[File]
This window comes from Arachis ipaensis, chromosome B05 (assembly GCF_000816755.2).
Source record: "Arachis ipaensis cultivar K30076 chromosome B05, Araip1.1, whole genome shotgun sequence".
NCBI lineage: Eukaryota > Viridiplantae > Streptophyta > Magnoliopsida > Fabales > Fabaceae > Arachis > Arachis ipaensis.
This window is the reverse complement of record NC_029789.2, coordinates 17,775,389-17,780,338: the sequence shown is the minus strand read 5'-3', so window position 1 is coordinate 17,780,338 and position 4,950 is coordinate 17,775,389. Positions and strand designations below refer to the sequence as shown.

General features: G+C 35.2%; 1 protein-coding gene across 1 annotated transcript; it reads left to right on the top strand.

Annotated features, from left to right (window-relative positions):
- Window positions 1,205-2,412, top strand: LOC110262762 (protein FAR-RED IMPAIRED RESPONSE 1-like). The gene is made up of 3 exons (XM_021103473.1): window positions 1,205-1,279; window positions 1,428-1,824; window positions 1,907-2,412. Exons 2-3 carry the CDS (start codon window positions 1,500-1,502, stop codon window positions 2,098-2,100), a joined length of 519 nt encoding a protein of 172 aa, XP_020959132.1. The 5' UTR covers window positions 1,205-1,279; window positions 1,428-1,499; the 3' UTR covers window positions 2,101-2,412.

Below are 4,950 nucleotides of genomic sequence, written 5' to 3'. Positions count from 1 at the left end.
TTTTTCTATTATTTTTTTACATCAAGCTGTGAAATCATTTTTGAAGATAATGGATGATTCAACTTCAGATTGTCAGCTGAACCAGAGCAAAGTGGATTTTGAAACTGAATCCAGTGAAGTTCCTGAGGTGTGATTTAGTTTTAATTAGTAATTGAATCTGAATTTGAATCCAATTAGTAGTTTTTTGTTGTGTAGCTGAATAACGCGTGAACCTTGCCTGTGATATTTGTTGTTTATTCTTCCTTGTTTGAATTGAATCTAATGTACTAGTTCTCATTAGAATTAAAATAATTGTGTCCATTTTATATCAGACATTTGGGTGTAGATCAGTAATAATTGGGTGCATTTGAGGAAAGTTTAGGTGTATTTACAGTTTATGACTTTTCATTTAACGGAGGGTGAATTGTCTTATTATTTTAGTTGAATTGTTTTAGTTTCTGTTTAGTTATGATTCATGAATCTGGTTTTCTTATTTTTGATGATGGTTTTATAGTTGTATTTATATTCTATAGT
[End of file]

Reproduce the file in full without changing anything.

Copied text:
This window comes from Arachis ipaensis, chromosome B05 (assembly GCF_000816755.2).
Source record: "Arachis ipaensis cultivar K30076 chromosome B05, Araip1.1, whole genome shotgun sequence".
NCBI lineage: Eukaryota > Viridiplantae > Streptophyta > Magnoliopsida > Fabales > Fabaceae > Arachis > Arachis ipaensis.
This window is the reverse complement of record NC_029789.2, coordinates 17,775,389-17,780,338: the sequence shown is the minus strand read 5'-3', so window position 1 is coordinate 17,780,338 and position 4,950 is coordinate 17,775,389. Positions and strand designations below refer to the sequence as shown.

General features: G+C 35.2%; 1 protein-coding gene across 1 annotated transcript; it reads left to right on the top strand.

Annotated features, from left to right (window-relative positions):
- Window positions 1,205-2,412, top strand: LOC110262762 (protein FAR-RED IMPAIRED RESPONSE 1-like). The gene is made up of 3 exons (XM_021103473.1): window positions 1,205-1,279; window positions 1,428-1,824; window positions 1,907-2,412. Exons 2-3 carry the CDS (start codon window positions 1,500-1,502, stop codon window positions 2,098-2,100), a joined length of 519 nt encoding a protein of 172 aa, XP_020959132.1. The 5' UTR covers window positions 1,205-1,279; window positions 1,428-1,499; the 3' UTR covers window positions 2,101-2,412.

Below are 4,950 nucleotides of genomic sequence, written 5' to 3'. Positions count from 1 at the left end.
TTTTTCTATTATTTTTTTACATCAAGCTGTGAAATCATTTTTGAAGATAATGGATGATTCAACTTCAGATTGTCAGCTGAACCAGAGCAAAGTGGATTTTGAAACTGAATCCAGTGAAGTTCCTGAGGTGTGATTTAGTTTTAATTAGTAATTGAATCTGAATTTGAATCCAATTAGTAGTTTTTTGTTGTGTAGCTGAATAACGCGTGAACCTTGCCTGTGATATTTGTTGTTTATTCTTCCTTGTTTGAATTGAATCTAATGTACTAGTTCTCATTAGAATTAAAATAATTGTGTCCATTTTATATCAGACATTTGGGTGTAGATCAGTAATAATTGGGTGCATTTGAGGAAAGTTTAGGTGTATTTACAGTTTATGACTTTTCATTTAACGGAGGGTGAATTGTCTTATTATTTTAGTTGAATTGTTTTAGTTTCTGTTTAGTTATGATTCATGAATCTGGTTTTCTTATTTTTGATGATGGTTTTATAGTTGTATTTATATTCTATAGT